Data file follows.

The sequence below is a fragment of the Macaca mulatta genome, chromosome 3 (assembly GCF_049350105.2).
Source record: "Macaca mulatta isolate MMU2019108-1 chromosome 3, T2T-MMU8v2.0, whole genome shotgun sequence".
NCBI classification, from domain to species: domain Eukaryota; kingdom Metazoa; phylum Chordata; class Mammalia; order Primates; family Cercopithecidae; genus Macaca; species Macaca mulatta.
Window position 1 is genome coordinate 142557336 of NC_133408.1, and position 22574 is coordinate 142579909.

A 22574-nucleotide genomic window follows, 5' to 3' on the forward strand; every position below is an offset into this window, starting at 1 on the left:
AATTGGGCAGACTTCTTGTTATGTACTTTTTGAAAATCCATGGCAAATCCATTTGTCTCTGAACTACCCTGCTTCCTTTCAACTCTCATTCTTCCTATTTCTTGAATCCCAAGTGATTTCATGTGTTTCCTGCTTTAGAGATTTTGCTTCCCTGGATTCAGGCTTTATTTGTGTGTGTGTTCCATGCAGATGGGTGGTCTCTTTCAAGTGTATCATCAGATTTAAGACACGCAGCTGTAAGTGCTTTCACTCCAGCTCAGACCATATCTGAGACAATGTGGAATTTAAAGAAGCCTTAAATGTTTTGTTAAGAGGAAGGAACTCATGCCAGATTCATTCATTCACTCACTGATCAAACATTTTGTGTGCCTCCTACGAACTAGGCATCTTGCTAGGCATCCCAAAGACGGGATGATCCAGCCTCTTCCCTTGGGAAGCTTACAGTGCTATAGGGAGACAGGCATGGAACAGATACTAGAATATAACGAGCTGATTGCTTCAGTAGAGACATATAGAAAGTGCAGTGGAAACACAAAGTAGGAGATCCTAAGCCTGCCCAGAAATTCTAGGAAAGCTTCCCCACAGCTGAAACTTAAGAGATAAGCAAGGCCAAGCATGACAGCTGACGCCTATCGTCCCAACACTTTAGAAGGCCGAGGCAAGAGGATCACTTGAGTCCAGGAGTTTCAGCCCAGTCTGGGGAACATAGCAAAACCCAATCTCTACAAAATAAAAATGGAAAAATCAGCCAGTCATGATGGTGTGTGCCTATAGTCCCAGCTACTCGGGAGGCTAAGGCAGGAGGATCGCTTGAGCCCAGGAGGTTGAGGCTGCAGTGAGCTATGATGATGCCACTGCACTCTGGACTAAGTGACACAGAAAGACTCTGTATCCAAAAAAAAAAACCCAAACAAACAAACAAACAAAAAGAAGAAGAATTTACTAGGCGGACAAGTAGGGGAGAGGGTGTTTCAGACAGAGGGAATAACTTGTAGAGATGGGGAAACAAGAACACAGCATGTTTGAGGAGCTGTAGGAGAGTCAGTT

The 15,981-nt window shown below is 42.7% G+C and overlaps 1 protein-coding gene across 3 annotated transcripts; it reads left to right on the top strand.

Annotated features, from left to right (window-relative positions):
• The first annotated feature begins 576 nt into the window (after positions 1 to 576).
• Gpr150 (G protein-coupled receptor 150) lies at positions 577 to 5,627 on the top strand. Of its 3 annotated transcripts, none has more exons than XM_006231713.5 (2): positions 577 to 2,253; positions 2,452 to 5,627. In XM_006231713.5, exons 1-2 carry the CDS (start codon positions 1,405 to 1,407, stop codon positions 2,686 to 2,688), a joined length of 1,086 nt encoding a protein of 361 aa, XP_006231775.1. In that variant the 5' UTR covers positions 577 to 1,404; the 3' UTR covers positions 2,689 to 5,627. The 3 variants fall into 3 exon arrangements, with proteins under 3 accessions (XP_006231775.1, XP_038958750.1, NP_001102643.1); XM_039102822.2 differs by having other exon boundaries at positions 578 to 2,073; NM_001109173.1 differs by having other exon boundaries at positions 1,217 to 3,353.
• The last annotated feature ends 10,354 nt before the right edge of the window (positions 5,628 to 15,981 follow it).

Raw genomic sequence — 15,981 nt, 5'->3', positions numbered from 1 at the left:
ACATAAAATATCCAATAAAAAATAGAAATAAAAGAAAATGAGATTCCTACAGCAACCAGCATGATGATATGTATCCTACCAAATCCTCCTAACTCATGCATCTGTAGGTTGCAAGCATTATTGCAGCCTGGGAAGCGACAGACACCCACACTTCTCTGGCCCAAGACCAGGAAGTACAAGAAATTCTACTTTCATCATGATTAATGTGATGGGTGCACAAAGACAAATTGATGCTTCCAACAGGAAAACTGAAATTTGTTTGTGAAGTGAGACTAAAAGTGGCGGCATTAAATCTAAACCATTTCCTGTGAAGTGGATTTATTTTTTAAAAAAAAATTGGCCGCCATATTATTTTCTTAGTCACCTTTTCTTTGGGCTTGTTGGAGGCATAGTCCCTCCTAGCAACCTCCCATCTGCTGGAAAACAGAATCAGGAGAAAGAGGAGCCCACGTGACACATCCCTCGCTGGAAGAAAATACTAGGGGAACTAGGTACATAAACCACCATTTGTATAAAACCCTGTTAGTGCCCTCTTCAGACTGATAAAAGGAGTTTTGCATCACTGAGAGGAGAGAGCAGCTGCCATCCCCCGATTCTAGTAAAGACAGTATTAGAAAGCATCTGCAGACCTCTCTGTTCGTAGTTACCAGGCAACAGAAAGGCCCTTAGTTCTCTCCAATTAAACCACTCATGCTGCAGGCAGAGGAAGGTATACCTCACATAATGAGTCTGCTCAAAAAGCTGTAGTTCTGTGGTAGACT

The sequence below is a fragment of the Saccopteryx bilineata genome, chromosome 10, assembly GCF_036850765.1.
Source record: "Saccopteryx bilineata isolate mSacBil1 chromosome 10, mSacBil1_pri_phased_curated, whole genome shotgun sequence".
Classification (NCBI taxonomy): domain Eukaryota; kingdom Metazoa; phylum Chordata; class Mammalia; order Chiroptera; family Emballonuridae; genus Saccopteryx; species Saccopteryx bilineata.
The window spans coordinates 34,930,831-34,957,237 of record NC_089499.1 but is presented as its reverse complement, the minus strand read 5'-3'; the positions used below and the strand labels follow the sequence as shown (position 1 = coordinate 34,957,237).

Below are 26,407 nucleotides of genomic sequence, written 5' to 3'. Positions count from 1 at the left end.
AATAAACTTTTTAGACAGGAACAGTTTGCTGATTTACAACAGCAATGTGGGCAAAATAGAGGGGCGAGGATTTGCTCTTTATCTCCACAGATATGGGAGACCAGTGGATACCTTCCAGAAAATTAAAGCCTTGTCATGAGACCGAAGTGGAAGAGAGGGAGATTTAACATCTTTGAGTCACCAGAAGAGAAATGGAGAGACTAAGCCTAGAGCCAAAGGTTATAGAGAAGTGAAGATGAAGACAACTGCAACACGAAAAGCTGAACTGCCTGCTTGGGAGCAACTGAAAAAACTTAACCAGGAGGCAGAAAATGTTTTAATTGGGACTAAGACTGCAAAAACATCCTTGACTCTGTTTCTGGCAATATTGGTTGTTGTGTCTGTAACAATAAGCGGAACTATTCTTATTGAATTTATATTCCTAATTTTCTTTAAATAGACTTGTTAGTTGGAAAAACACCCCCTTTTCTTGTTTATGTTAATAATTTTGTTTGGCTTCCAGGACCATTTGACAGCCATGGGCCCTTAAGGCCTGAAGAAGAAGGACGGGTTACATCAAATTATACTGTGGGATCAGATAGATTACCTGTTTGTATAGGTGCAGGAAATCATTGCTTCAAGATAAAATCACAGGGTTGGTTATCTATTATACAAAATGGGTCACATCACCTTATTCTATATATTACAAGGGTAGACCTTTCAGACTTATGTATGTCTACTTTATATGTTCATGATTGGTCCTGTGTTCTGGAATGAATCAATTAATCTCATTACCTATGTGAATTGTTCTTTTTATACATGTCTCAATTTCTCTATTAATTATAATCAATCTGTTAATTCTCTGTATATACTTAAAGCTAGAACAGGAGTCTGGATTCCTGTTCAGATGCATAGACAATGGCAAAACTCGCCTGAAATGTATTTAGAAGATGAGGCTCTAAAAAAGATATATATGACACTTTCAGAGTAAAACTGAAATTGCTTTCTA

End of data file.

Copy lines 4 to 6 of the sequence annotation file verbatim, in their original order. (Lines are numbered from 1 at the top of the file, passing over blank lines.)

Window position 1 is genome coordinate 142557336 of NC_133408.1, and position 22574 is coordinate 142579909.

A 22574-nucleotide genomic window follows, 5' to 3' on the forward strand; every position below is an offset into this window, starting at 1 on the left:
AATTGGGCAGACTTCTTGTTATGTACTTTTTGAAAATCCATGGCAAATCCATTTGTCTCTGAACTACCCTGCTTCCTTTCAACTCTCATTCTTCCTATTTCTTGAATCCCAAGTGATTTCATGTGTTTCCTGCTTTAGAGATTTTGCTTCCCTGGATTCAGGCTTTATTTGTGTGTGTGTTCCATGCAGATGGGTGGTCTCTTTCAAGTGTATCATCAGATTTAAGACACGCAGCTGTAAGTGCTTTCACTCCAGCTCAGACCATATCTGAGACAATGTGGAATTTAAAGAAGCCTTAAATGTTTTGTTAAGAGGAAGGAACTCATGCCAGATTCATTCATTCACTCACTGATCAAACATTTTGTGTGCCTCCTACGAACTAGGCATCTTGCTAGGCATCCCAAAGACGGGATGATCCAGCCTCTTCCCTTGGGAAGCTTACAGTGCTATAGGGAGACAGGCATGGAACAGATACTAGAATATAACGAGCTGATTGCTTCAGTAGAGACATATAGAAAGTGCAGTGGAAACACAAAGTAGGAGATCCTAAGCCTGCCCAGAAATTCTAGGAAAGCTTCCCCACAGCTGAAACTTAAGAGATAAGCAAGGCCAAGCATGACAGCTGACGCCTATCGTCCCAACACTTTAGAAGGCCGAGGCAAGAGGATCACTTGAGTCCAGGAGTTTCAGCCCAGTCTGGGGAACATAGCAAAACCCAATCTCTACAAAATAAAAATGGAAAAATCAGCCAGTCATGATGGTGTGTGCCTATAGTCCCAGCTACTCGGGAGGCTAAGGCAGGAGGATCGCTTGAGCCCAGGAGGTTGAGGCTGCAGTGAGCTATGATGATGCCACTGCACTCTGGACTAAGTGACACAGAAAGACTCTGTATCCAAAAAAAAAAACCCAAACAAACAAACAAACAAAAAGAAGAAGAATTTACTAGGCGGACAAGTAGGGGAGAGGGTGTTTCAGACAGAGGGAATAACTTGTAGAGATGGGGAAACAAGAACACAGCATGTTTGAGGAGCTGTAGGAGAGTCAGTT